You can find more information about the categories and visa bulletin here.

If you are unmarried, are your parents at least Legal Permanent Residents?

Another preference category is that of unmarried children of legal permanent residents. To qualify for this category, the children need to be 21 year or younger. This is category is F2A in the visa bulletin. Most countries are current for this preference line. Married children of LPR’s and those who are 21 years or older are ineligible for this preference category. Their parents will need to become citizens before they are able to petition them.

If you are married, is your spouse a legal permanent resident?

Another preference category is that of spouses of LPR’s. This is also category F2A in the visa bulletin, and it is current for all countries.

Do you have a job offer from a US employer?

Depending on the type of visa that you were brought in, your employer may be willing and able to hire you and give you a green card. This is done through an I140 petition. However, most employers will choose to not go this route due to visa limits, and because they need to show that there are no workers inside the US that have the qualifications to take this job. If your employer is willing to sponsor you, you may be eligible to get a green card for yourself and your family (spouse and children under 21) this way.

Do you have 1.8 million US dollars to invest in the creation of a business, or $900,000 if you are willing to invest in economically depressed rural areas?

US treaty investors have access to the EB5 category. This kind of visa is given to those investors who put in $1’800,000 into the US economy and create jobs. This requirement is reduced to 900,000 if the investor is willing to put the money in an economically depressed area of the US. USCIS and the Department of State need to see your business incorporation paperwork, proof that you have moved the money into the US and that your business has started (or at least proof that you have the funds), that you are taking steps to start the business (i.e. applying for licenses), among other things.

Are you a refugee who has resided in the US for more than 1 year?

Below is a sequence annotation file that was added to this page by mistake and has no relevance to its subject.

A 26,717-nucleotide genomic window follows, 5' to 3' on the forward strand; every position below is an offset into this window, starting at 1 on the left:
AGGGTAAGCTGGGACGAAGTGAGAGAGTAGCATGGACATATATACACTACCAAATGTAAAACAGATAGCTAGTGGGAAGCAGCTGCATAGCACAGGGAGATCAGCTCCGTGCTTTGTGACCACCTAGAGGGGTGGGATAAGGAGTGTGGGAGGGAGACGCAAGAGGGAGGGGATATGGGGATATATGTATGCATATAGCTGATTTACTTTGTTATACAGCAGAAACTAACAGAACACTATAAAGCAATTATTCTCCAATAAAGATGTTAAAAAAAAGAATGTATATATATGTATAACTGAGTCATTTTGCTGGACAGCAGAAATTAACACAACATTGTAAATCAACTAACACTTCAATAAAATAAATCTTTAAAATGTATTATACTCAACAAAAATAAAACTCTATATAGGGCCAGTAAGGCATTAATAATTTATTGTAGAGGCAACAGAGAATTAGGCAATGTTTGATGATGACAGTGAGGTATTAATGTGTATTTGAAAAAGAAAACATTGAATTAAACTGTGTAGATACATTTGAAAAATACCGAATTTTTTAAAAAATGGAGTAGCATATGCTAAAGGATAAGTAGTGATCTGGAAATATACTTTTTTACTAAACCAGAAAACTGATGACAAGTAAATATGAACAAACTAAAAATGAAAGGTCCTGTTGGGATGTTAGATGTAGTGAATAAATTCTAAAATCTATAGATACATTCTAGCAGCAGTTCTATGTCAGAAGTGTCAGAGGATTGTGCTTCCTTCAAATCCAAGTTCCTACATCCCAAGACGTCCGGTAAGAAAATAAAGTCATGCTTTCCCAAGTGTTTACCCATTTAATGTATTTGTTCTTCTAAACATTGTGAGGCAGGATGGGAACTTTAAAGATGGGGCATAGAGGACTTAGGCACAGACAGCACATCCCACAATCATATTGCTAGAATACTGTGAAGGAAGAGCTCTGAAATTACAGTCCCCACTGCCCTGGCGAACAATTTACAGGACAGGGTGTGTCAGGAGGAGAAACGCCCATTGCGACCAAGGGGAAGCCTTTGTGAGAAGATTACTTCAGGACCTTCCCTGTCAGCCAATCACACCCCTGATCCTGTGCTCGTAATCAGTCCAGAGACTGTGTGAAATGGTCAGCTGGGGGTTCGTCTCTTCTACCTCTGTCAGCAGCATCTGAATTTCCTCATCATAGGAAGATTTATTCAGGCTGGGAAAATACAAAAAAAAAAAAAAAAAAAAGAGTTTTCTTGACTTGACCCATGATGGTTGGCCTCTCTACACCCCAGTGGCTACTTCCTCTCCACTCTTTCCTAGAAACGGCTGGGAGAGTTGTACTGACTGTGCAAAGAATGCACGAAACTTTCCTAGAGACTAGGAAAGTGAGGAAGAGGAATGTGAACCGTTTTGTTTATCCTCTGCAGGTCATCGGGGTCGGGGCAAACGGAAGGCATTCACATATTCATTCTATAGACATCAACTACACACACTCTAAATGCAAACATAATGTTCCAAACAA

People who have been granted refugee status outside of the country are eligible to become US Residents within 1 year of admission into the US. A person can only become a refugee if they were granted this status through a UNCHR camp outside of the country. Time spent as a refugee also counts as time towards US Citizenship, so US Refugees do not have to become US Residents right away. If they do wish to become citizens though, they do need to apply and become US Residents first.

Are you an asylee who has resided in the US with a grant of asylum for more than 1 year?

People who have been granted asylum status inside of the country are eligible to become US Residents within 1 year of receiving this status. An asylum application can be defensive or affirmative, depending on when and where the person applied for asylum. A person can only become a refugee if they were granted this status through a UNCHR camp outside of the country. Time spent as a refugee also counts as time towards US Citizenship, so US Refugees do not have to become US Residents right away. If they do wish to become citizens though, they do need to apply and become US Residents first.

Are you in charge of a child who came to the US by themselves as their parent of guardian, the child is under the age of 18, and at least one of the parents of the child abandoned the child?

Children who enter the US by themselves, either because they were abandoned by their parents or one of their parents, may be eligible to apply to receive special immigrant status. Special immigrant juveniles, as they are called, have access to a green card if they are declared wards of their state of residence. However, they need to be declared wards of their state prior to them turning 18. Additionally, these children will be unable to petition for their parents, since they are declared abandoned for purposes of immigration, so there is a potential severing of the parent/child relationship for immigration purposes.  

Have you lived in the US Continuously since January of 1972?

People who have been inside the US since prior to January of 1972 are eligible to adjust status to that of a legal permanent resident because of the registry. Registry is a section of immigration law that enables certain individuals who have been present in the United States since Jan. 1, 1972, the ability to apply for a Green Card (permanent residence), even if they are currently in the United States unlawfully. You can learn more about the registry here.

You said no to all of the above, what now?

You could still have a pathway to status. You may need to speak to an attorney to see if you qualify for any sort of immigration status. Please do not hesitate to reach out to us to 630-324-6666 to speak with an experienced immigration attorney.